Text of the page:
“They were all filled with the Holy Spirit” (Acts 2:4).
An expression I remember from my childhood is Emma go ‘het. It didn’t make much sense, but I knew what it meant. Forward with zeal and determination! I suppose the words were a rendering of a German-English phrase Immer go ahead! Always forward!
The Jewish festival of Pentecost was named Shavuot in Hebrew—meaning weeks. It fell seven weeks, or a “week of weeks,” after the Passover Sabbath. The festival, by count, was on the 50th day after the Passover Sabbath (Leviticus 23:15-16). The Feast of Weeks marked the end of the grain harvest and was the time to offer the first fruits (Leviticus 23:20). The name Shavuot later became Pentecost—Greek for fiftieth.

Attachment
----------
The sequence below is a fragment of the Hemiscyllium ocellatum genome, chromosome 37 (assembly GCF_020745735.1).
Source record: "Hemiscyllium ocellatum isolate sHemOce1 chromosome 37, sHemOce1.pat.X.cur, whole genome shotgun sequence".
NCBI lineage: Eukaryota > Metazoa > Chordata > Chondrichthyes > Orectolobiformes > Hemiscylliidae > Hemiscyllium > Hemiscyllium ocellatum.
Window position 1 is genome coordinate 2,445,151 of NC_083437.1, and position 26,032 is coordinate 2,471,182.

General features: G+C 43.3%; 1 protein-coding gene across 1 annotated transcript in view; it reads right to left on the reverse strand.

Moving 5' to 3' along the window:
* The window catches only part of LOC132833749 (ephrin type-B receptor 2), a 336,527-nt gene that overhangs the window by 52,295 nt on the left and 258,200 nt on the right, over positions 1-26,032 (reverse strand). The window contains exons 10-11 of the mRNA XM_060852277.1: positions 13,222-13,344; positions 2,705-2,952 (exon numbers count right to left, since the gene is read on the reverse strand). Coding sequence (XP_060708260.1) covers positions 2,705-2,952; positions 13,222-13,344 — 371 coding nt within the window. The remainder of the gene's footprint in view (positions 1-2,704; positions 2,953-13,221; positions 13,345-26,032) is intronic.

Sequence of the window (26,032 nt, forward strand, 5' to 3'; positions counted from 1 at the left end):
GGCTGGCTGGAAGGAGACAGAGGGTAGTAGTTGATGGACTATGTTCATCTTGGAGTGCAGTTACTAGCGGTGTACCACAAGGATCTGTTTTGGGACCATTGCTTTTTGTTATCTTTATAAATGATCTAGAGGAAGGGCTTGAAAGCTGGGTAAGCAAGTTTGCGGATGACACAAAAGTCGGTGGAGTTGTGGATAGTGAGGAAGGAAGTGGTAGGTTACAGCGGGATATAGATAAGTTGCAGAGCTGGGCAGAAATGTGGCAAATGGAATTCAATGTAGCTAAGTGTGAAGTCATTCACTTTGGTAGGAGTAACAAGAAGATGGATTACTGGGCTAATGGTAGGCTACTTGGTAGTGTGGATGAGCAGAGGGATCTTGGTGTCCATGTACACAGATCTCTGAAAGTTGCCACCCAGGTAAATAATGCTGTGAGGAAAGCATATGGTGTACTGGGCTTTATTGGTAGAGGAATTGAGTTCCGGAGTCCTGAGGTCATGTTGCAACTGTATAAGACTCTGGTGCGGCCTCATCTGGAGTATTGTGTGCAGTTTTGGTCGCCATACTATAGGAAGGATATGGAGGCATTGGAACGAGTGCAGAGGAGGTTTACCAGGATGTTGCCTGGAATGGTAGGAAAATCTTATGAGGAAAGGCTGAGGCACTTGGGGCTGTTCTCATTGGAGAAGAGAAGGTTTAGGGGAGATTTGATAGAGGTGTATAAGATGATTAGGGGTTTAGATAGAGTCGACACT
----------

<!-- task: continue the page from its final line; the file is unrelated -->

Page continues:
On the first Christian Pentecost, the one after Jesus’ death and resurrection, the promise Jesus had given to His disciples was fulfilled. He had said, before ascending, “Tarry in the city of Jerusalem until you are endued with power from on high (Luke 24:49), and “You shall be baptized with the Holy Spirit not many days from now” (Acts 1:5). The Holy Spirit, the Third Person of the Trinity, was poured out upon the disciples on Pentecost (Acts 2). The Holy Spirit had already brought the disciples to faith in Christ. Now the Holy Spirit was giving them special blessings to proclaim the saving Name of Jesus—courage, zeal, wisdom, understanding of the Scriptures, ability to speak other languages, power to work miracles—all to further their witness that the crucified and risen Jesus was the Savior from sin.Read More »The Christian Pentecost